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Road safety program appraisal Hossein Naraghi CE 590 Special Topics Safety June 2003 Time spent: 10 hrs.

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Presentation on theme: "Road safety program appraisal Hossein Naraghi CE 590 Special Topics Safety June 2003 Time spent: 10 hrs."— Presentation transcript:

1 Road safety program appraisal Hossein Naraghi CE 590 Special Topics Safety June 2003 Time spent: 10 hrs

2 Road safety program appraisal The appraisal and implementation of programs involving road safety engineering will be investigated Ranking of sites in priority for treatment and project selection Programming and implementing countermeasures

3 Ranking and project selection The previous discussions helped us to identify and investigate phases of hazardous road location program The culmination of these phases will be a listing of hazardous locations Then with the knowledge about the potential effectiveness of a range of traffic engineering or highway design measures, a decision can be made about the most suitable measures to be adopted for those locations

4 Ranking and project selection (continued) Should these measures be implemented? If so, in what priority order since we have limited resources The Institution of Highways and Transportation in its road safety guidelines, outlines seven steps to be followed in systematically selecting projects for hazardous road location program 1. Determine the range of measures which are likely to influence the dominant accident types and road features

5 Ranking and project selection (continued) 2. Examine the measures to ensure that Reduction in accidents is likely to occur No future increases are possible in other accident types No unacceptable effects are likely on traffic or environment 3. Economic assessment of costs and benefits 4. Select the measures which are likely to give the greatest benefits 5. Public consultation to ensure acceptance by the community affected

6 Ranking and project selection (continued) 6. Amend proposals if necessary 7. Select sites for priority treatment and develop action plans Use of formal economic appraisal is an invaluable aid in ranking locations and prioritized work program It is wise to apply some prior judgment and common sense in order to develop a listing of locations for treatment Some sites may have a clear accident pattern, so analyst can propose an obvious solution and be confident about that

7 Ranking and project selection (continued) In some other sites the accident pattern is more diffuse and the appropriate treatment is not so clear So it is necessary to spend further resources investigating the nature of the problem e.g. a traffic conflict study Use of sensitivity test While the site which has obvious solution should presumably be treated, subject to it performing favorably against other candidate sites, sites with more diffuse accident pattern should not be forgotten An interim, low cost solution may be appropriate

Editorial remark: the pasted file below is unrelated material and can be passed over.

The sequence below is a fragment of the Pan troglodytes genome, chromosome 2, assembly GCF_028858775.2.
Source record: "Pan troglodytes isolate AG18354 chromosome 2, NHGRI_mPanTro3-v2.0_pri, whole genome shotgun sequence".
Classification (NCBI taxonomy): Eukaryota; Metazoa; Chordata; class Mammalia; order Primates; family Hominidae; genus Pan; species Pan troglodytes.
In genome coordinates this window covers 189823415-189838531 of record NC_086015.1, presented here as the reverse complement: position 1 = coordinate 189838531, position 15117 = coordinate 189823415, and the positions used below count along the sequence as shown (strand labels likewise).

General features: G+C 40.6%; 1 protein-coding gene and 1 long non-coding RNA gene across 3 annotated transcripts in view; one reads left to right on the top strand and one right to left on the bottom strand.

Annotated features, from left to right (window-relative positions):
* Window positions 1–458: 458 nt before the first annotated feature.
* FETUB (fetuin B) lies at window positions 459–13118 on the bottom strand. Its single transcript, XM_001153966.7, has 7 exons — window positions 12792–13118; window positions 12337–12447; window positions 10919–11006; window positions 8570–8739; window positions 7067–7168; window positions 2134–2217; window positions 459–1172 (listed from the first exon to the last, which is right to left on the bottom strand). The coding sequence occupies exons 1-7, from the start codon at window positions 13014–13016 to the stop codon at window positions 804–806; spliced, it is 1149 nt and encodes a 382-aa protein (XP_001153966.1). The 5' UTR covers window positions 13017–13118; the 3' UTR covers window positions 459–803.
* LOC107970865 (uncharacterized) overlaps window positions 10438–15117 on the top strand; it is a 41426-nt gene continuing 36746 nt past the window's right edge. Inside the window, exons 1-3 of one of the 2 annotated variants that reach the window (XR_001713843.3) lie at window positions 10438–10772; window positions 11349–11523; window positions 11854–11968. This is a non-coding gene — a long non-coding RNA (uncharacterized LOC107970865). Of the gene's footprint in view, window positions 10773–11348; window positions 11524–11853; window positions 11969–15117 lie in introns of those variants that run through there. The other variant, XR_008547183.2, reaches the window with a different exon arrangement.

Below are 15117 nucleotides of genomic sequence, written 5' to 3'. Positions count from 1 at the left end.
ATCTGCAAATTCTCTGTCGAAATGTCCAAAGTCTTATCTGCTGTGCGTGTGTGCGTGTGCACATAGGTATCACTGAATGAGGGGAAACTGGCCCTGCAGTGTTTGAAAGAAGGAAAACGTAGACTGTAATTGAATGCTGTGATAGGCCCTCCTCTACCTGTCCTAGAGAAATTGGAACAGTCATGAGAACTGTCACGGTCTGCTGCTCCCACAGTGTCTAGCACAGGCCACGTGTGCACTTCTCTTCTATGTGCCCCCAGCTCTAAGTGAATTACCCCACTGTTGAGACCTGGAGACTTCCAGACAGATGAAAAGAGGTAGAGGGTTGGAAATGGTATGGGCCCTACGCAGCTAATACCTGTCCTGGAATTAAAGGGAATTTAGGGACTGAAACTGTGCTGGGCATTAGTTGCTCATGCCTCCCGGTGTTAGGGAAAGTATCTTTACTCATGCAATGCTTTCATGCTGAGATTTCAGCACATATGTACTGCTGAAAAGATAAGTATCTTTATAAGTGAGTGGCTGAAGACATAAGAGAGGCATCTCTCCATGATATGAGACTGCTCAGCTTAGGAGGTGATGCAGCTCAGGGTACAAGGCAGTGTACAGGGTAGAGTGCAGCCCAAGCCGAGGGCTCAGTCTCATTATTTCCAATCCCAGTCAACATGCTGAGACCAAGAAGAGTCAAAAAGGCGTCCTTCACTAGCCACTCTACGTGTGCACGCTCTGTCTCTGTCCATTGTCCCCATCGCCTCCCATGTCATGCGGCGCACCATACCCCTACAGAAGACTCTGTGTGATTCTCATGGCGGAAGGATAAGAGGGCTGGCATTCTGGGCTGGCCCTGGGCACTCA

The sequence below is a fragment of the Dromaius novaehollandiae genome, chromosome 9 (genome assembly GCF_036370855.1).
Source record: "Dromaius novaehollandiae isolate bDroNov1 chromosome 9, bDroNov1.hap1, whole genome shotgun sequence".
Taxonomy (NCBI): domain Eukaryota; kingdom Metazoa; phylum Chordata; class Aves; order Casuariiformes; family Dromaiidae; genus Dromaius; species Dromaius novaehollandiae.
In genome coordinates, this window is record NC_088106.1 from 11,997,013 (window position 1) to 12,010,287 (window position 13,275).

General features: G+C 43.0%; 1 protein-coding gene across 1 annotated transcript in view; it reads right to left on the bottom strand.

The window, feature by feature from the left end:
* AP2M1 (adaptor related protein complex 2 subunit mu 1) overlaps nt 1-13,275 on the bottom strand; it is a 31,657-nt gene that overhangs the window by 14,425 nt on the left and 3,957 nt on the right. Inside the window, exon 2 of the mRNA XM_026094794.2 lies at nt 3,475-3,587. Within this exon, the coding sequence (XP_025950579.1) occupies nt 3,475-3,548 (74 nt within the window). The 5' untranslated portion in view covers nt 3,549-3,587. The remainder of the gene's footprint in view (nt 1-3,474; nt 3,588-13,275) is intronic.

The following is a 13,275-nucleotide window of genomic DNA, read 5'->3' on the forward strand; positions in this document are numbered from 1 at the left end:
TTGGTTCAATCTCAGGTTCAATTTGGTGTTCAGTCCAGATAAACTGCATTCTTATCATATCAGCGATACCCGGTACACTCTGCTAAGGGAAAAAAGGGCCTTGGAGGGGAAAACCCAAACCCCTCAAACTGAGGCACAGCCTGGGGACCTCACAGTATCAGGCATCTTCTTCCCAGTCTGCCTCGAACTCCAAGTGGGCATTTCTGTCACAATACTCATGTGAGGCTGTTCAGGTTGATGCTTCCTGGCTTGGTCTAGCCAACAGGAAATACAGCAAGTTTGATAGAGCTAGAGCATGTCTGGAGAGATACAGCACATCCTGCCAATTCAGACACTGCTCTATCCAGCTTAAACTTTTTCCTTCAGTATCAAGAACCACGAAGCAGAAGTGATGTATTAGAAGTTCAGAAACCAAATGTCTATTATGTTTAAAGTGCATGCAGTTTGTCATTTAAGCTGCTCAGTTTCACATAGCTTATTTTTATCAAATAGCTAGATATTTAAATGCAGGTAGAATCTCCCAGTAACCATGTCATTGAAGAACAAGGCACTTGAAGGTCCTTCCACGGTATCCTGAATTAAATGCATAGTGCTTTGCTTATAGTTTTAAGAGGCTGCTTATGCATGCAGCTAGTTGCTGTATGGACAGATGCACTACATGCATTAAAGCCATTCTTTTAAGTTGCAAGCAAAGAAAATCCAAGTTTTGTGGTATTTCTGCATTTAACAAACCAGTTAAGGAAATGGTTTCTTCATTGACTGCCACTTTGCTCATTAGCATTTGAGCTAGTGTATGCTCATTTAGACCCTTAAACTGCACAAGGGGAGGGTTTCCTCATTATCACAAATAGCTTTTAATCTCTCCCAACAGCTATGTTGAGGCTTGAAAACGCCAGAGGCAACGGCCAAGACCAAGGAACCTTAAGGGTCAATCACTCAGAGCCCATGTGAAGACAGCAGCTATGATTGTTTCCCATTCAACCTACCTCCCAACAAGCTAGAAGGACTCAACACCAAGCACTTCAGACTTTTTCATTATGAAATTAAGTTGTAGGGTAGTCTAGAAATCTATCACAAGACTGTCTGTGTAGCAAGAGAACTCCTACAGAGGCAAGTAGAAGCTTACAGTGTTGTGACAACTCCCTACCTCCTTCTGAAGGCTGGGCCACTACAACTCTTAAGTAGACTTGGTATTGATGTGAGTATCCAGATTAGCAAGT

8 Ranking and project selection (continued) It becomes both possible and more common to perform a formal appraisal for the following reasons Governments are requiring road and safety agencies to show that investment in such projects is worthwhile Data to permit a more rigorous form of appraisal are becoming available

9 Ranking and project selection (continued) Broadly speaking, such appraisal are of two types A formal economic appraisal in which costs and benefits are calculated and compared A goal achievement approach Such as cost-effectiveness approach Projects are ranked, but no attempt is made to assess their economic benefits against their costs

10 Economic appraisal of road safety projects Economic appraisal indicates not only the project is worthwhile, but also indicates which is the best project Economic appraisal consists of six stages 1. Identification of relevant benefits and costs 2. Valuation of benefits and costs 3. Reduction of all future benefits and costs to their equivalent present values 4. Comparison of benefits and costs according to an explicit decision criterion 5. Sensitivity testing when values are uncertain or risks are high 6. Presentation of results

11 Benefits and costs The benefits of road safety engineering program comprise Saving in road accident costs which are estimated to result from the construction or introduction of a road safety measure by Reduction in the number of crashes Reduction in the severity of the crashes Sometimes both There will be other consequences of the treatments in some cases On-going maintenance cost Maintenance of signs or roadside furniture

12 Benefits and costs (continued) On-going operation costs Operation of traffic signals In some cases, there will be cost related to mobility which result from the measure Delays to motorists Additional fuel consumption Where these economic consequences are significant in comparison with the accident savings and project costs, they should be estimated and brought to calculation The net annual benefit need to be calculated over the evaluation period